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Degradation of Fielded PV Modules in Three Climates After Eight Years
D.S. Riley, C. Robinson, B.H. King, J.S. Stein
Photovoltaic Modules and BoS Components
Subtopic: PV Module Design, Manufacture, Performance and Reliability
Event: 37th European Photovoltaic Solar Energy Conference and Exhibition
Session: 4AV.1.9
ISBN: 3-936338-73-6
0,00 EUR
Document(s): poster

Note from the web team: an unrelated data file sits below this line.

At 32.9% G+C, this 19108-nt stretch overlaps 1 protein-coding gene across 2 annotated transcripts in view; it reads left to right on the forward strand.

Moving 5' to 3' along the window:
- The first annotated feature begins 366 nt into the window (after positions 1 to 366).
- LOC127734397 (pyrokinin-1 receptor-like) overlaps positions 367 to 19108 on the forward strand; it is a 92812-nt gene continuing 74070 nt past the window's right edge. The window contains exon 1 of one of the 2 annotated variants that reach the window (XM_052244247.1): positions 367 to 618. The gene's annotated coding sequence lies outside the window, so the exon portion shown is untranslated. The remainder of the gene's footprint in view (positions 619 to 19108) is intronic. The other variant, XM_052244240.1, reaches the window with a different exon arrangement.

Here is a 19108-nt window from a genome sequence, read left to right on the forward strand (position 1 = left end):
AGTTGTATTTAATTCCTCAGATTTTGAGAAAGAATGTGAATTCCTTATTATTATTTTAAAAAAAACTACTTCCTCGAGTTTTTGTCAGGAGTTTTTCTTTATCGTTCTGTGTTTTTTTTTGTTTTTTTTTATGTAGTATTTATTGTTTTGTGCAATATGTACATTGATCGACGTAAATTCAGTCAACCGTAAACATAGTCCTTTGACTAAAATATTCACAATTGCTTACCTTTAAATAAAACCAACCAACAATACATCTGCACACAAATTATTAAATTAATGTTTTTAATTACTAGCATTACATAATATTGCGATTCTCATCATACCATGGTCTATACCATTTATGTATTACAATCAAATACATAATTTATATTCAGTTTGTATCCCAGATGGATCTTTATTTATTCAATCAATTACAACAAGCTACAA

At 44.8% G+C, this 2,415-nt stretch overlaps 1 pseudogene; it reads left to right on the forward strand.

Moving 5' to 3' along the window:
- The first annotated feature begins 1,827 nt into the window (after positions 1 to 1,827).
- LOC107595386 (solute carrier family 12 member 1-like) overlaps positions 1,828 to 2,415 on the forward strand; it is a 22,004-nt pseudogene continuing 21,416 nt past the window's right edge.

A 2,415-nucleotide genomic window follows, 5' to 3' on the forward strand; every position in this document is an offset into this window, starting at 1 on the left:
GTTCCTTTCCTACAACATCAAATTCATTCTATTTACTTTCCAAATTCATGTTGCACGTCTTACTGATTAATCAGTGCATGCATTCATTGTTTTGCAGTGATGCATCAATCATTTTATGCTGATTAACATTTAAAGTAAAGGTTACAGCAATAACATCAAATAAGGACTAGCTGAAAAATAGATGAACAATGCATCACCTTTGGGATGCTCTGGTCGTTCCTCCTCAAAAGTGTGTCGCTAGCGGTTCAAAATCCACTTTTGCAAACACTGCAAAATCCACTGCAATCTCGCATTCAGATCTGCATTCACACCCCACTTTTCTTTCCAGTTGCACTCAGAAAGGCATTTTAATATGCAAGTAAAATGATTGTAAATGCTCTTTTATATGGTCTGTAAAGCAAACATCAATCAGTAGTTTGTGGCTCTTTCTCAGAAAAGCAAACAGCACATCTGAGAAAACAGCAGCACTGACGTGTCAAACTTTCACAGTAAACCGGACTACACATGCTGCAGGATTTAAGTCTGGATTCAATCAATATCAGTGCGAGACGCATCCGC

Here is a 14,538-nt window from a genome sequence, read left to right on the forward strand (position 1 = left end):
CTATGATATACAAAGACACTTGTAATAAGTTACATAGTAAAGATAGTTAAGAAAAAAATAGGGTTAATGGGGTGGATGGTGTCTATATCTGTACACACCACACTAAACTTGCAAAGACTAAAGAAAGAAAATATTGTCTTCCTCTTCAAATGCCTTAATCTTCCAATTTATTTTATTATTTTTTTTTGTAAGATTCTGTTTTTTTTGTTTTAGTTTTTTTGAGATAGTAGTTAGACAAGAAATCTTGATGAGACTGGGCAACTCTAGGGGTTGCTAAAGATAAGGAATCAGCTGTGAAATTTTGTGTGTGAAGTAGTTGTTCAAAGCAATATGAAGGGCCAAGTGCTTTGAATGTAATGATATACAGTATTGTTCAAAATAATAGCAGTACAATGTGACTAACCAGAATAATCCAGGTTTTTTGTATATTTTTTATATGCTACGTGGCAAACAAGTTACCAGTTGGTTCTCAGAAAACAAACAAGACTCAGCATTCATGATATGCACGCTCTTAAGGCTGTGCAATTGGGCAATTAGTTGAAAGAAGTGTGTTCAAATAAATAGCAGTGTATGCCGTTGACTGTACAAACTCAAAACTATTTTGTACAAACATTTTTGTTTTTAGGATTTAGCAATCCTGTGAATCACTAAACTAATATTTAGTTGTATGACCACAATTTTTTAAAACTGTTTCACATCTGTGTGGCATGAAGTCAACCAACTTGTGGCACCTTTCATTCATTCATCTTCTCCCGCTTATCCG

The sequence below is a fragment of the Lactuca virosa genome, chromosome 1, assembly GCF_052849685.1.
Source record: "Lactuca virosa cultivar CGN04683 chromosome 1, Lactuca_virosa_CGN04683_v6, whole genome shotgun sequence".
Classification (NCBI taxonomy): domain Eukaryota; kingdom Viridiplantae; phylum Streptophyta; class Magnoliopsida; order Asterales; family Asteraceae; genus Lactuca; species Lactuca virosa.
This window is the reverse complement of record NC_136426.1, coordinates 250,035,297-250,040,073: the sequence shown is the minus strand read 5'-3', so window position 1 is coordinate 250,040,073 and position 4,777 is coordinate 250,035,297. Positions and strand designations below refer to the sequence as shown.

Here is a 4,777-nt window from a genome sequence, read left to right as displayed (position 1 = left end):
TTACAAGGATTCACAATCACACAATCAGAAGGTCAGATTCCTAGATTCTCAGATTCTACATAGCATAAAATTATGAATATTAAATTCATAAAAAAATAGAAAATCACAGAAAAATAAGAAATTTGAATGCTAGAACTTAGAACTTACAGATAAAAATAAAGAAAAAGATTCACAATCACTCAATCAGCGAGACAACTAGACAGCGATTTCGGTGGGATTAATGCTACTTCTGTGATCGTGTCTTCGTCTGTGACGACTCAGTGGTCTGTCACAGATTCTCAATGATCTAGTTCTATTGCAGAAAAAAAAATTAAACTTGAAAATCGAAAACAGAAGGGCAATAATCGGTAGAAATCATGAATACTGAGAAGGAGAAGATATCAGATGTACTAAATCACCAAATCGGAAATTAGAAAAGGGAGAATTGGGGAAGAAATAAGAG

Degradation of PV modules throughout their lifetime has significant impact on the levelized cost of energy (LCOE). Furthermore, estimating accurate degradation rates prior to installation is important in determining the potential value of a system. Jordan et. al. [1] shows a distribution of reported degradation rates that varies from 0% per year to over 3% per year with median value of 0.5% per year and mean value of 0.8% per year. In 2009 through 2010, Sandia National Laboratories deployed three ≈1 kW PV systems of different module types at each of three locations throughout the US. The modules were chosen to represent different semiconductor technologies in production around 2008, including monocrystalline and multicrystalline silicon modules in a framed glass/polymer backsheet package and a Cadmium Telluride (CdTe) module in a frameless glass/glass package. The locations were chosen to represent a range of possible climates available within the United States; a hot-dry desert climate in southern New Mexico (NM), a hot-humid, coastal climate in Cocoa, Florida (FL), and a cold snowy climate in Burlington, Vermont (VT). Figure 1 shows the location of each test site. Each site included two PV modules of each type that were stored indoors in darkness as control modules. Prior to installation, all modules including controls were tested at Sandia to characterize their performance. Pre-installation tests included electrical characterization on Sandia’s 2-axis tracker to derive Sandia Array Performance Model (SAPM) coefficients [2] for approximately 1/3 of the modules along with visual imaging and infrared (IR) imaging for all the modules.